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Were the Early Church Fathers Calvinists? – A Brief Reply to Dr. Fernandes

In a recent debate over the five points of Calvinism, Dr. Fernandes said the following:

“Another problem for Calvinism: No one held the Calvinist view of predestination until Augustine.  If the apostles taught Calvinism, then they apparently didn’t consider it important enough to convey this doctrine to their successors.  Until Augustine embraced unconditional predestination in about 380 AD, we know of no church father who was a Calvinist.”

This isn’t the first time I’ve heard an Arminian make this claim.  And I don’t suppose it will be the last.  Regardless, what should we make of the statement?  Is it true?  Was there not one poor Calvinist running around Macedonia or Italy in the days before Augustine, the first *gasp* Calvinist?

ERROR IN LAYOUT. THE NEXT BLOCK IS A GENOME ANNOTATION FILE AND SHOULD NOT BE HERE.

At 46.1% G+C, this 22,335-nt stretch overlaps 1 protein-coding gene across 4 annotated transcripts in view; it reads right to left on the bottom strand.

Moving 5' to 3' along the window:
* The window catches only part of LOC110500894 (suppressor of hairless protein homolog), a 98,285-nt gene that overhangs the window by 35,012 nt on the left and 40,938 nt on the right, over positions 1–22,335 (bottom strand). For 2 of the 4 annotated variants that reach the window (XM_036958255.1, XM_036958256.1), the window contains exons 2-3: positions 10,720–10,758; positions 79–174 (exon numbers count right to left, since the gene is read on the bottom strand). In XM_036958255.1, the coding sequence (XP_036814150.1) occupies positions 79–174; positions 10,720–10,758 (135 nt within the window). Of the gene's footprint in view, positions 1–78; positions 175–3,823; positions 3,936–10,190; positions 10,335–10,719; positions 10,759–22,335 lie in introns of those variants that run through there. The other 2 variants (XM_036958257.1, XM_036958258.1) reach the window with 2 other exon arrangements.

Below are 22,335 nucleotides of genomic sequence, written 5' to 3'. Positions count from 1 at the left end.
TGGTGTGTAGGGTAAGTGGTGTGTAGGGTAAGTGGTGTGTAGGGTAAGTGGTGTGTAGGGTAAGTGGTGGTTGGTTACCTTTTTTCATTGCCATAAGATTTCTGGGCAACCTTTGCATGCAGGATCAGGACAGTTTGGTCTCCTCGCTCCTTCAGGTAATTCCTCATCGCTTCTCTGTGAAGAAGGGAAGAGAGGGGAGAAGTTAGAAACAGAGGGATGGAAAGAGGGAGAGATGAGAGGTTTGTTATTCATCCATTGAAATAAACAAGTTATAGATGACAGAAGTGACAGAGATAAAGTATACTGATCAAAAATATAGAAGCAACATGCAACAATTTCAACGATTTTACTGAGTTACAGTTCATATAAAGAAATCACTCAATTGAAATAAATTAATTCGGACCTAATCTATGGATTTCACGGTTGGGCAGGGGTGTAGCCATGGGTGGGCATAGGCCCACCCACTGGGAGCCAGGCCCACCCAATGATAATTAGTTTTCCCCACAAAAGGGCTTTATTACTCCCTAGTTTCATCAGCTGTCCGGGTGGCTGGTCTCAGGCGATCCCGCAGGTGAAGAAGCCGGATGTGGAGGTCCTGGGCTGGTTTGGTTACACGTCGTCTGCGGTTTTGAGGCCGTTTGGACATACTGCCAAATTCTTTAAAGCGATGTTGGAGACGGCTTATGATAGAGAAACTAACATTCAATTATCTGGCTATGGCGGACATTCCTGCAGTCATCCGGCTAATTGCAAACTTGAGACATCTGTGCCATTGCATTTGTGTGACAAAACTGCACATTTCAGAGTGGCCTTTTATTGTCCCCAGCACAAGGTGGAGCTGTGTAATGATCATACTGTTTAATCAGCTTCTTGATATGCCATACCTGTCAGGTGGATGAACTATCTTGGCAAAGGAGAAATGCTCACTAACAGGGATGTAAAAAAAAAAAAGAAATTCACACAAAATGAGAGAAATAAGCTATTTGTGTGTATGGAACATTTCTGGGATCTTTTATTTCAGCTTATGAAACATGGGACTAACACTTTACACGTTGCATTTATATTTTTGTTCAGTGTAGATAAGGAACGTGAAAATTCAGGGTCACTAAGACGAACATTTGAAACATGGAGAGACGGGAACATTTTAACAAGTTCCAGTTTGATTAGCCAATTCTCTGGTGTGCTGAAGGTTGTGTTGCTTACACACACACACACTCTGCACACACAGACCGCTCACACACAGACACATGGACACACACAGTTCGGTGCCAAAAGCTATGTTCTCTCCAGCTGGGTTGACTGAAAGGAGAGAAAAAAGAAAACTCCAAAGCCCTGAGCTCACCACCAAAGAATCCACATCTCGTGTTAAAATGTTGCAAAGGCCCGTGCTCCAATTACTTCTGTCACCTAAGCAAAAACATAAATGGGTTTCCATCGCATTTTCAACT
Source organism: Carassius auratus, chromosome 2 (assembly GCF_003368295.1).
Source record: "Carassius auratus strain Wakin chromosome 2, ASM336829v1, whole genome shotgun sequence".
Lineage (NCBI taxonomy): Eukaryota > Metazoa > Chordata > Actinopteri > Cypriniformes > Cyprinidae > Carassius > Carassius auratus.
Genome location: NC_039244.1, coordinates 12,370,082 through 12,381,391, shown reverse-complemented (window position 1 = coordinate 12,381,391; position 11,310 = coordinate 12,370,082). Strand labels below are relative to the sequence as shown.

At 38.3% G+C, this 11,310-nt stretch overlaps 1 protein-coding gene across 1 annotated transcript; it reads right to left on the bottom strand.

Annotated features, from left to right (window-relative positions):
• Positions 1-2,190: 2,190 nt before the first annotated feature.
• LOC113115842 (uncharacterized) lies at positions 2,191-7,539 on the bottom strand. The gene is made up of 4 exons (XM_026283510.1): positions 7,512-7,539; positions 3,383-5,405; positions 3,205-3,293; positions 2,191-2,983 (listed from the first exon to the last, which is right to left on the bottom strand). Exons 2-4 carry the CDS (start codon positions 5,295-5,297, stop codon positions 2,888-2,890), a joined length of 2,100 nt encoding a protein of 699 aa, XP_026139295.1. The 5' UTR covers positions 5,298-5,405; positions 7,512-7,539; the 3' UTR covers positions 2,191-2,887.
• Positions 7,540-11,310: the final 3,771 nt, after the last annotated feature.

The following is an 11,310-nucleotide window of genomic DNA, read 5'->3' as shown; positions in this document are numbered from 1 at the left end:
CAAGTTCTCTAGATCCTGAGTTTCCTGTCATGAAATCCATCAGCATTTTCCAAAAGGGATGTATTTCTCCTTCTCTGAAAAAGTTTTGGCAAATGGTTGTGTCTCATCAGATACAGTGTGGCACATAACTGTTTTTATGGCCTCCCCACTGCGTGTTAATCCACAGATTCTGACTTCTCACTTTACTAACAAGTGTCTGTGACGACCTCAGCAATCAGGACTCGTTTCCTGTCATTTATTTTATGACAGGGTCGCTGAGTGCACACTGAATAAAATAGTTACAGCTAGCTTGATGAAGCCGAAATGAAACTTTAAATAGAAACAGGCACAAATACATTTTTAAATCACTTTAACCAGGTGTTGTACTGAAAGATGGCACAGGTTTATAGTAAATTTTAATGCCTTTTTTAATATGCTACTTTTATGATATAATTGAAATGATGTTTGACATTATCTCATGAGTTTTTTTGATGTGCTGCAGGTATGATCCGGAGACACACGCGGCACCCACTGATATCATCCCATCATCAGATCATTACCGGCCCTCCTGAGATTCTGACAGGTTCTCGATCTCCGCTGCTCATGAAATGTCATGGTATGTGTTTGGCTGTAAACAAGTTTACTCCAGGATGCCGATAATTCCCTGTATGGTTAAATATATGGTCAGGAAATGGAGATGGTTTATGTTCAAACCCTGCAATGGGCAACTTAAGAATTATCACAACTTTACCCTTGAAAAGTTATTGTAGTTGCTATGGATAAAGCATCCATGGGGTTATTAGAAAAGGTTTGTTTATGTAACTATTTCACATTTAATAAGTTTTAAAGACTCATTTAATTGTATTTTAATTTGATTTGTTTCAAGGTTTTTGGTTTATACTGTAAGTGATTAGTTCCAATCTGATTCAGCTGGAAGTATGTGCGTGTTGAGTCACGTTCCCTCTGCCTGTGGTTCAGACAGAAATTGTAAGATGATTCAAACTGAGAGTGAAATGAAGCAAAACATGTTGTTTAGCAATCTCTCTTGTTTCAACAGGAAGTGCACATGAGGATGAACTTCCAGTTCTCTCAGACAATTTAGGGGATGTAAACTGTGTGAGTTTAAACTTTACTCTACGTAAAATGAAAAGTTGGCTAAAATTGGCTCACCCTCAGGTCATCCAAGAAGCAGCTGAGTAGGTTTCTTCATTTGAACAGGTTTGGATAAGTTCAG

The frustrating thing about this claim is the manner in which it is framed.  If anyone has read through the apostolic fathers, for example, they’ll know that they simply weren’t concerned with expounding the doctrines of sovereign grace, or nearly any other doctrine for that matter!  They wrote letters, not systematic theologies.  They were dealing with false teachers and persecution.  They were trying to survive.  And since the early false teachers weren’t distant cousins of a guy by the name of Pelagius, the issue wasn’t a matter of great concern.  So no, the apostolic fathers weren’t running around with tulips for bookmarks.